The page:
NEW ORLEANS — ESPN GameDay host Kirk Herbstreit has seen several college football trends come and go in his 23 years with the popular Saturday program.
The most recent trend of quarterbacks transferring has brought out a side in even the mightiest of head coaches that Herbstreit would prefer not need to exist.
“These powerful coaches are sitting there, and they have to say wonderful things about the backup quarterback, because they have to make sure he’s not hurt and he sees a future,” Herbstreit said, “and that he won’t leave with such a great future ahead of him and how there’s a role for him.
“Can you imagine Bear Bryant doing that? These coaches are doing everything to compliment the second guy more than the first guy,” he said. “That’s where Kirby (Smart) and Nick (Saban) and all these coaches around the country are right now.”
Smart, most recently, has been dealing with a very public transfer exploration involving freshman quarterback Justin Fields.
Herbstreit, who has said since the start of the season that this would be a delicate situation for the Bulldogs, said Smart has done about all he can.
“I thought Kirby did all he could to massage it, and talk about how talented Justin Fields is, and how they always have a place for him,” Herbstreit told DawgNation in an exclusive interview earlier this month.
“You look at these coaches now … Nick Saban, the way he’s dealt with Tua (Tagovailoa) and Jalen (Hurts), they are in tough spots, it’s one things to recruit these guys, but there’s only one football.”
Then comes the postgame interview, and that’s when Herbstreit said it gets tough for the head coaches to find the right things to say without upsetting anyone.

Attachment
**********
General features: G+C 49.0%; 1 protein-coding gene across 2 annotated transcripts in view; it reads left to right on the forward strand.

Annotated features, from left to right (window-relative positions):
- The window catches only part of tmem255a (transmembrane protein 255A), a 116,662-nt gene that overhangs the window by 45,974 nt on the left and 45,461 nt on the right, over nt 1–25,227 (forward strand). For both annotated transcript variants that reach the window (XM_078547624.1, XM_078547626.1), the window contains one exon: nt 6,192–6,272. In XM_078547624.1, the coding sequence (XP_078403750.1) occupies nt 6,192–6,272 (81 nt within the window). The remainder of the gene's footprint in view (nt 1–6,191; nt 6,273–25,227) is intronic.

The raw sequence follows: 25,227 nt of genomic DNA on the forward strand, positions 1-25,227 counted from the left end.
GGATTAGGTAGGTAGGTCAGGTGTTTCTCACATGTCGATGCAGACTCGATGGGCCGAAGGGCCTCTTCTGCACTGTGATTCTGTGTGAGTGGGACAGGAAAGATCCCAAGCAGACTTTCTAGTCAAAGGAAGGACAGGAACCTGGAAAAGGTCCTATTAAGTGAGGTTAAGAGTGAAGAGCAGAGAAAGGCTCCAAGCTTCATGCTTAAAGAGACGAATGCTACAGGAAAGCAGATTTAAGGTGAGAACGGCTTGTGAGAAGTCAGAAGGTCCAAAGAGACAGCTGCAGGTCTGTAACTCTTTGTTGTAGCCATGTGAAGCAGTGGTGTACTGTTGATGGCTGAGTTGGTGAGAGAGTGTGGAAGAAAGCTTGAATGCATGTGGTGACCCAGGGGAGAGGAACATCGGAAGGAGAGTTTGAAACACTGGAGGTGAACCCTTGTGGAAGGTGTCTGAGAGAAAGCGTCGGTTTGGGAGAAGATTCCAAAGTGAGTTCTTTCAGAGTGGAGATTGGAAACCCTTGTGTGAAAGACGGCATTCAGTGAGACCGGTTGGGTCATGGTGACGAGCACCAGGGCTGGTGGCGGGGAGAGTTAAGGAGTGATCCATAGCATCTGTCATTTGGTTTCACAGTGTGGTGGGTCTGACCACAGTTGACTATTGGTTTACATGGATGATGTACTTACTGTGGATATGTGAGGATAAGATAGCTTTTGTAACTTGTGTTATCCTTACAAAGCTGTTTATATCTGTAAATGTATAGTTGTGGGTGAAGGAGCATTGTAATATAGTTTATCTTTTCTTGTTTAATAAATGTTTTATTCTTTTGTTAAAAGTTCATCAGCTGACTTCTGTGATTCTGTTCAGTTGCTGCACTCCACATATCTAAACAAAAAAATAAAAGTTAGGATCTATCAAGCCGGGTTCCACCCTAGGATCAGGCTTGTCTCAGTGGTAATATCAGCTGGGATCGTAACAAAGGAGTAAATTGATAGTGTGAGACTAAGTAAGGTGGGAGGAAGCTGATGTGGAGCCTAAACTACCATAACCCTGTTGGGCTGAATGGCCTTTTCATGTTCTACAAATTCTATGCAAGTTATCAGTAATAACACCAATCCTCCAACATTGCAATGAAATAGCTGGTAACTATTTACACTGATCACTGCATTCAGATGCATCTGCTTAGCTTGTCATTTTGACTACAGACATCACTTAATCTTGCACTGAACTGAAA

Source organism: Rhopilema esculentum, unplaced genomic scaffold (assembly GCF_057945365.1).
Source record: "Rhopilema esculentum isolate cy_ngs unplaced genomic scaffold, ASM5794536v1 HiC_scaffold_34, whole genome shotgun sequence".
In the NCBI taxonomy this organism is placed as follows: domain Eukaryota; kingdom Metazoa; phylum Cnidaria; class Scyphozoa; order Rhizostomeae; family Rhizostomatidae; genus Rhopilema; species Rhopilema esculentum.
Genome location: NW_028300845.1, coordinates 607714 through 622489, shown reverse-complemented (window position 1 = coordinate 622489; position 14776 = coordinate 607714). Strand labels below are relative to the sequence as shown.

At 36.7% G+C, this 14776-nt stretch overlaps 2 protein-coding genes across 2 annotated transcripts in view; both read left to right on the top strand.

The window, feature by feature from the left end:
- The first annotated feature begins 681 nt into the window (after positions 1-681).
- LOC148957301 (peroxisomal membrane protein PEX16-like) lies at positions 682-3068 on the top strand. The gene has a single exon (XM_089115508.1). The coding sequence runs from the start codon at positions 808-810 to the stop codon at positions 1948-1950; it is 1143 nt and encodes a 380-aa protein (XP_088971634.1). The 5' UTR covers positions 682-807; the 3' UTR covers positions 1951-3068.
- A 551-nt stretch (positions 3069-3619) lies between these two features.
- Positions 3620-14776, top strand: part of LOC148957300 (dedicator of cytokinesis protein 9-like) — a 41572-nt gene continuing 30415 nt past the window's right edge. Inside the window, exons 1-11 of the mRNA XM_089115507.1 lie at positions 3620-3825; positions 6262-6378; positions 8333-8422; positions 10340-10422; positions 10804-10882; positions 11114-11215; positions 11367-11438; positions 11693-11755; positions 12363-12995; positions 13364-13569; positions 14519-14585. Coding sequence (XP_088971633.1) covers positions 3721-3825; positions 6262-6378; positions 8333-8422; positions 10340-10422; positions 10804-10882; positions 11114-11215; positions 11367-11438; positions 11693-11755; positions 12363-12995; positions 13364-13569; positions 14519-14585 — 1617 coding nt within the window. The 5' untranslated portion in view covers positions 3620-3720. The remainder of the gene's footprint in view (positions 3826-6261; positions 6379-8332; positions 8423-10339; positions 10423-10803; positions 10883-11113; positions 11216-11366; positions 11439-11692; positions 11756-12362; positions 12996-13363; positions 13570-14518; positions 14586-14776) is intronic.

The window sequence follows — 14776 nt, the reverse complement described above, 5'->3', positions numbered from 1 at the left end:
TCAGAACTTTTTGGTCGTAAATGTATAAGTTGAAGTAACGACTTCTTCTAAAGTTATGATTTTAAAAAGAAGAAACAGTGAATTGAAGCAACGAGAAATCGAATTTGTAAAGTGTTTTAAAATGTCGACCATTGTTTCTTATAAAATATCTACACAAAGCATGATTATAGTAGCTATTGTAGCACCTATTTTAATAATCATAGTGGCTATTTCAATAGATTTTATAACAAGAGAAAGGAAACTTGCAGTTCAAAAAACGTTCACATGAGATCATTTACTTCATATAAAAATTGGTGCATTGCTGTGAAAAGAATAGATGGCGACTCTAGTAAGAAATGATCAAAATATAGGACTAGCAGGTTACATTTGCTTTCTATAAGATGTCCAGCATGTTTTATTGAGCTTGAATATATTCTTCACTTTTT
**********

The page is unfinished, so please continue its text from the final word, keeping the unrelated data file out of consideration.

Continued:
“You play one guy, the media watches and they have to ask questions,” he said. “If they (coaches) say the wrong thing, someone’s dad will get mad.”
Indeed, Smart has made sure to let everyone know what an exemplary role Fields has played in practice even while searching for another school to attend.
“Justin is competing extremely hard, he’s competing, he’s in the meeting rooms,” Smart said. “ When he’s out there with us and has a really good demeanor, he’s getting good reps and proving good competition.
“He decided he wanted to play in the Sugar Bowl and I told him ‘absolutely, we’d love you to play the Sugar Bowl and want you there.’ He’s come out to work and do that and support his teammates.”
Smart, like Saban, recognizes when the spotlight is on his program, and the only way to handle things without creating controversy is in a positive, supportive manner.
To Herbstreit’s point, does Smart have any choice but to let Fields play and say positive things?
Earlier in the season, Saban took a different approach to protecting his backup quarterback’s honor, getting downright defensive when asked about his quarterback situation by Maria Taylor.
Most would agree Smart’s approach has been more effective.
Kirk Herbstreit is working with Allstate this season to celebrate college football and the mayhem that ensues on the field each week.